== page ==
Those who know me, or who have read much of what I write, know that I don’t “believe.” I distrust the word, because so often once someone says, “I believe,” there is no room for new, and especially contradictory, information. My viewpoint is “This is what I think, based on information, observation, and experience up to now, and subject to change at any time with new information, observation, or experience.” Unwieldy, I know, but there you have it.

But there are things I am pretty close to “believing,” and this is one: humans are humans, subject to their human nature, in every time and every place and under all conditions. Further, humans are each unique. Therefore, in any situation with a sufficient number of humans, there will be those who do good and those who do evil, those who love and those who hate, those who judge by reason and those who judge by emotion, those who lead and those who follow and those who stay out if it, and so on. Take a small enough group, and one can generalize about certain things–particularly regarding the factors that bind them as a group. But as soon as the group is just a little larger, even those things are no longer true of all the members.

To generalize about men or women, about blacks or whites, about Asians or Latinos, about Christians or Muslims, about conservatives or liberals, is meaningless, yet very dangerous. When we do so, we deceive ourselves into believing that we know what we do not know, and from there we judge what we cannot fairly judge. We deceive ourselves into believing that those categories of humans are somehow fundamentally different from each other.

We can and should judge what humans do, but we cannot judge what they are. We can say that members of a group with this characteristic in common have done this thing, individually or in concert, but we cannot say that every human who has that characteristic has done, or would do, this thing.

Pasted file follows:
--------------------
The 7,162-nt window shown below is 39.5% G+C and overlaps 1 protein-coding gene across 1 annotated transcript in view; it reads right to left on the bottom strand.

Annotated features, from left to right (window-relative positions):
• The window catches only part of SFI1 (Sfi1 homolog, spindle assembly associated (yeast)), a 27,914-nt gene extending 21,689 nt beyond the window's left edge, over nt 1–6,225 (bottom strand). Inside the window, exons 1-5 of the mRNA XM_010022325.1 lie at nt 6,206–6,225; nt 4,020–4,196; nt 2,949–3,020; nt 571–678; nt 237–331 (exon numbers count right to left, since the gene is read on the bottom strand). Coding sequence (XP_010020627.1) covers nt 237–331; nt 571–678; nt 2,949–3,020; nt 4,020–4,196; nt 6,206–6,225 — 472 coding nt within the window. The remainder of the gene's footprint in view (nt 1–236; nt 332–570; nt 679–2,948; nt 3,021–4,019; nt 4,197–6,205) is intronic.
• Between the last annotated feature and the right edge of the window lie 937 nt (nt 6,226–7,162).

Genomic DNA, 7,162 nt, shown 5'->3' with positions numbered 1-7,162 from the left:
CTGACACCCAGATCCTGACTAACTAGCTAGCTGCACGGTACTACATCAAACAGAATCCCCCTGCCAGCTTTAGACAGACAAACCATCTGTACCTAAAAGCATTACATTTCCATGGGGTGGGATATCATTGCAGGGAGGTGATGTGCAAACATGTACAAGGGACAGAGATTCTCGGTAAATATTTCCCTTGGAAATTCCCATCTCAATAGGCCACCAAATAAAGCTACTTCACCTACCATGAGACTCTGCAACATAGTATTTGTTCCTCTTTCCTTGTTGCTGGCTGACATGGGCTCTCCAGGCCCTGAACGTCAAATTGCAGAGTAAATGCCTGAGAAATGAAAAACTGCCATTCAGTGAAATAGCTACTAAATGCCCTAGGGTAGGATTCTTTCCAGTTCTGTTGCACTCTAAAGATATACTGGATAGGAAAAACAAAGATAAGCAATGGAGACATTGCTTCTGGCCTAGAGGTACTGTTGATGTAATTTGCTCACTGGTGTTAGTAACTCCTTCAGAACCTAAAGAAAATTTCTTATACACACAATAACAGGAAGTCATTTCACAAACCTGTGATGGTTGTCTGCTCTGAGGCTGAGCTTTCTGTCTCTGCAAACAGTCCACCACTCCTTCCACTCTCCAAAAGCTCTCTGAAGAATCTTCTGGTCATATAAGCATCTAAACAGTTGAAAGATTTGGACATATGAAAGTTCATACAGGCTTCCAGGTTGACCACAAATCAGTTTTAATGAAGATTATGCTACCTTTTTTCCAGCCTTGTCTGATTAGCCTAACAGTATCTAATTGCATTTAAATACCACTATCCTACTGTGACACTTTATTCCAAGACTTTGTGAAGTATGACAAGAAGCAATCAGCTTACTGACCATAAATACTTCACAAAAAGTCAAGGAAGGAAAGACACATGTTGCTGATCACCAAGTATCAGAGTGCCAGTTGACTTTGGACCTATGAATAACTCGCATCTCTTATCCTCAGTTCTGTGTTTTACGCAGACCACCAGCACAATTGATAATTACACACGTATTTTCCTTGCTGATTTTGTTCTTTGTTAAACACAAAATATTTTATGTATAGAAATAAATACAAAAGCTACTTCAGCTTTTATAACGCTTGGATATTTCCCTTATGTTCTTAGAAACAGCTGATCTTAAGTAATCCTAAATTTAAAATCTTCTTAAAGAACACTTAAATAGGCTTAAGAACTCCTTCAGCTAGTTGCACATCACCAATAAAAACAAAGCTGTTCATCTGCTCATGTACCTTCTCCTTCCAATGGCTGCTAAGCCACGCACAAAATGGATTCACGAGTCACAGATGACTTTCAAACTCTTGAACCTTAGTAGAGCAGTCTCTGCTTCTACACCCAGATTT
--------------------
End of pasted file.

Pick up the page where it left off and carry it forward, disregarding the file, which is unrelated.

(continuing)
I would be surprised to learn that there has ever been any human group of any significant size that has not regularly done, individually or in concert, horrible things–to their neighbors, to women, to children, to elders, to those among them who are “different” in some way–being gay, or suspected of witchcraft, or having a disability of some kind, or so many more “differences.” And further, those horrible things have been supported, approved, or at the very least not opposed, by the group as a whole. Perhaps–probably–not by every single member, but by enough members that one might reasonably say “the group.”

Yes, we should condemn the horrible things that groups do, just as we should condemn the horrible things that individuals do. But it is the worst kind of hubris to think that those horrible things make “them” somehow fundamentally different from “us.” Because the next step from there is to believe that what “we” do is automatically right, that we cannot possibly do evil–even when we are doing, or have done, the exact same action as “they” are doing.